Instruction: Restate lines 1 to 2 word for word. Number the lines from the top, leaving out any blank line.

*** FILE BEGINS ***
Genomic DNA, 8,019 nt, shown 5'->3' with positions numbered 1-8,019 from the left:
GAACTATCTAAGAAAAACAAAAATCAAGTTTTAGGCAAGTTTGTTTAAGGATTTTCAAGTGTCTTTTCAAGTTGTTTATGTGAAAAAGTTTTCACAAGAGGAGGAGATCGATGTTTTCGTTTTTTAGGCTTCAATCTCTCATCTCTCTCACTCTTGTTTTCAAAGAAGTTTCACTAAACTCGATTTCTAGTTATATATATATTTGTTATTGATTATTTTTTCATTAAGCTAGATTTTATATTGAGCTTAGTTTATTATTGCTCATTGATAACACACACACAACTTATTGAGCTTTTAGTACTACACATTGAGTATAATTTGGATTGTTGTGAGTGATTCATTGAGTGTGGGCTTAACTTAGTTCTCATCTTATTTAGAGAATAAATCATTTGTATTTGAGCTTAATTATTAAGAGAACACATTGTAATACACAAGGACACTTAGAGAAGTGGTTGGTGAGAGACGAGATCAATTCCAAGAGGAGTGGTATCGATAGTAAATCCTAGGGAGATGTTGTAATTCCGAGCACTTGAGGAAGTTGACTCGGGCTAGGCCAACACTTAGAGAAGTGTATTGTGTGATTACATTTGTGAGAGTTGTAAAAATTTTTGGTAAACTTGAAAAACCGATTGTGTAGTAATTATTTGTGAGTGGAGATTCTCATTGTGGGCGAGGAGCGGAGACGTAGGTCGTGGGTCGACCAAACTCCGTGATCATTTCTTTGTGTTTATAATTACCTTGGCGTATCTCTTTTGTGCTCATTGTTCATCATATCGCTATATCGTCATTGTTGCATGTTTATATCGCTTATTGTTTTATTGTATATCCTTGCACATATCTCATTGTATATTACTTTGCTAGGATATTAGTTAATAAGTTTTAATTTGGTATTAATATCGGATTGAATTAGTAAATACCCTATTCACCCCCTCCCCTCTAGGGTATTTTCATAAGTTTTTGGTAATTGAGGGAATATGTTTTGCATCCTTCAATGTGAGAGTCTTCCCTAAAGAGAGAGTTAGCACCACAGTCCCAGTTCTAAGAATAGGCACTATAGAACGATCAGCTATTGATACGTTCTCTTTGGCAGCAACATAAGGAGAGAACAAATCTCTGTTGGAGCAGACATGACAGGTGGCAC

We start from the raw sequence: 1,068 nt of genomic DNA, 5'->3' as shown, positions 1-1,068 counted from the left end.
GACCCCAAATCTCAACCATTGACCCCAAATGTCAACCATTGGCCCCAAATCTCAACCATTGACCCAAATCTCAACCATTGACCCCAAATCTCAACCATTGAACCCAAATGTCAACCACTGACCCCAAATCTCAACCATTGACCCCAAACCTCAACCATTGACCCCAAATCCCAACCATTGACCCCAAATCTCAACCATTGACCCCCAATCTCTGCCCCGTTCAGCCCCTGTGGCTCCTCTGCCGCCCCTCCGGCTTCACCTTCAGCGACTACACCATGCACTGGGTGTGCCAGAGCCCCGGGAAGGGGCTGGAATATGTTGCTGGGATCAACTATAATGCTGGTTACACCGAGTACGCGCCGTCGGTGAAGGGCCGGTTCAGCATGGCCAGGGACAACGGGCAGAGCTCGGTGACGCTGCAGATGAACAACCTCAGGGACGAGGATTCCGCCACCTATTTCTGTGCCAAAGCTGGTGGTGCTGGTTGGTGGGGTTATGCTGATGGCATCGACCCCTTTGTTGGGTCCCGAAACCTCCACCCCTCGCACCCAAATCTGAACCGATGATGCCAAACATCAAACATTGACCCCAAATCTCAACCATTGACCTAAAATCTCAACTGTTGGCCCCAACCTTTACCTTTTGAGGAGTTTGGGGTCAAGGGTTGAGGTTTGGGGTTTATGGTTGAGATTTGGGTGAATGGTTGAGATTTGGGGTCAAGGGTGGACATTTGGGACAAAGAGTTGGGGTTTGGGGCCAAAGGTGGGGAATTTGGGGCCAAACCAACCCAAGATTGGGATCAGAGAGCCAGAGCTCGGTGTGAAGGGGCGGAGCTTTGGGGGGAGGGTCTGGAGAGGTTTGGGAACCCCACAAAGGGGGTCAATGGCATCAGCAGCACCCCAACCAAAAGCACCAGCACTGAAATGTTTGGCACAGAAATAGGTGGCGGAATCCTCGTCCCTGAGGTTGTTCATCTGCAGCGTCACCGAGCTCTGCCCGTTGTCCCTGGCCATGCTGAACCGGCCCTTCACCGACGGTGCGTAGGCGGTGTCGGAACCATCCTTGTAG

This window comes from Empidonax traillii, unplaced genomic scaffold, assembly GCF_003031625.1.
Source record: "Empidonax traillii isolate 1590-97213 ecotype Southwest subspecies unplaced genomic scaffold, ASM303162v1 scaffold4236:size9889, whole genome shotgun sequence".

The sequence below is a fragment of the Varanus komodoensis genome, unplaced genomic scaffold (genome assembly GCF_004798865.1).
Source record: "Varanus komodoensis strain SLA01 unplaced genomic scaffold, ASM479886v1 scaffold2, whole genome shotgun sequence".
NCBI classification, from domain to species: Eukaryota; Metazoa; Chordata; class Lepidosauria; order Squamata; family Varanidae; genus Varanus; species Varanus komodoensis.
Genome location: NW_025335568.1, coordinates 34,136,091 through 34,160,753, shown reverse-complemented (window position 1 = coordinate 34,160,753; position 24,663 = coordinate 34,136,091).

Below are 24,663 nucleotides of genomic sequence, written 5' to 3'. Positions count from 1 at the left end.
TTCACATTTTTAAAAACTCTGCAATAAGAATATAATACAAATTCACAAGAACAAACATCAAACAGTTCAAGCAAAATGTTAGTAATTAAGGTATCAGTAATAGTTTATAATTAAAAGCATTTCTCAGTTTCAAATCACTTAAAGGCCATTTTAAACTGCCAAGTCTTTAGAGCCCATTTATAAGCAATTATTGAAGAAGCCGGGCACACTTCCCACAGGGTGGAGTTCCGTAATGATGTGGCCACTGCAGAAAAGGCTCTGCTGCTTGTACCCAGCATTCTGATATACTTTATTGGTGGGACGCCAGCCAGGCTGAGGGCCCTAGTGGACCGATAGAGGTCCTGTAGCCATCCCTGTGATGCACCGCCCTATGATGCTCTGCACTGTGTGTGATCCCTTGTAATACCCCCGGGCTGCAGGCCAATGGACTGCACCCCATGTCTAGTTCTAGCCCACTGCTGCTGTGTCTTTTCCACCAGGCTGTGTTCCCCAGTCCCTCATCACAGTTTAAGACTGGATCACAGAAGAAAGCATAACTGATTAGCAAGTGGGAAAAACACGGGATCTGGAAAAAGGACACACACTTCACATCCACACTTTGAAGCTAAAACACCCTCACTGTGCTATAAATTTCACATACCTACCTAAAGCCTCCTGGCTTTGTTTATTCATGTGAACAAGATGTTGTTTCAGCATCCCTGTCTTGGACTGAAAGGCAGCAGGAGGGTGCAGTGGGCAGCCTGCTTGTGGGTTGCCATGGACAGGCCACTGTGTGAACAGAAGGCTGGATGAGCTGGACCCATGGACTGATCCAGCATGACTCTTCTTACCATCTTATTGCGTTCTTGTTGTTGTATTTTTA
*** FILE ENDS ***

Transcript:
Genomic DNA, 8,019 nt, shown 5'->3' with positions numbered 1-8,019 from the left:
GAACTATCTAAGAAAAACAAAAATCAAGTTTTAGGCAAGTTTGTTTAAGGATTTTCAAGTGTCTTTTCAAGTTGTTTATGTGAAAAAGTTTTCACAAGAGGAGGAGATCGATGTTTTCGTTTTTTAGGCTTCAATCTCTCATCTCTCTCACTCTTGTTTTCAAAGAAGTTTCACTAAACTCGATTTCTAGTTATATATATATTTGTTATTGATTATTTTTTCATTAAGCTAGATTTTATATTGAGCTTAGTTTATTATTGCTCATTGATAACACACACACAACTTATTGAGCTTTTAGTACTACACATTGAGTATAATTTGGATTGTTGTGAGTGATTCATTGAGTGTGGGCTTAACTTAGTTCTCATCTTATTTAGAGAATAAATCATTTGTATTTGAGCTTAATTATTAAGAGAACACATTGTAATACACAAGGACACTTAGAGAAGTGGTTGGTGAGAGACGAGATCAATTCCAAGAGGAGTGGTATCGATAGTAAATCCTAGGGAGATGTTGTAATTCCGAGCACTTGAGGAAGTTGACTCGGGCTAGGCCAACACTTAGAGAAGTGTATTGTGTGATTACATTTGTGAGAGTTGTAAAAATTTTTGGTAAACTTGAAAAACCGATTGTGTAGTAATTATTTGTGAGTGGAGATTCTCATTGTGGGCGAGGAGCGGAGACGTAGGTCGTGGGTCGACCAAACTCCGTGATCATTTCTTTGTGTTTATAATTACCTTGGCGTATCTCTTTTGTGCTCATTGTTCATCATATCGCTATATCGTCATTGTTGCATGTTTATATCGCTTATTGTTTTATTGTATATCCTTGCACATATCTCATTGTATATTACTTTGCTAGGATATTAGTTAATAAGTTTTAATTTGGTATTAATATCGGATTGAATTAGTAAATACCCTATTCACCCCCTCCCCTCTAGGGTATTTTCATAAGTTTTTGGTAATTGAGGGAATATGTTTTGCATCCTTCAATGTGAGAGTCTTCCCTAAAGAGAGAGTTAGCACCACAGTCCCAGTTCTAAGAATAGGCACTATAGAACGATCAGCTATTGATACGTTCTCTTTGGCAGCAACATAAGGAGAGAACAAATCTCTGTTGGAGCAGACATGACAGGTGGCAC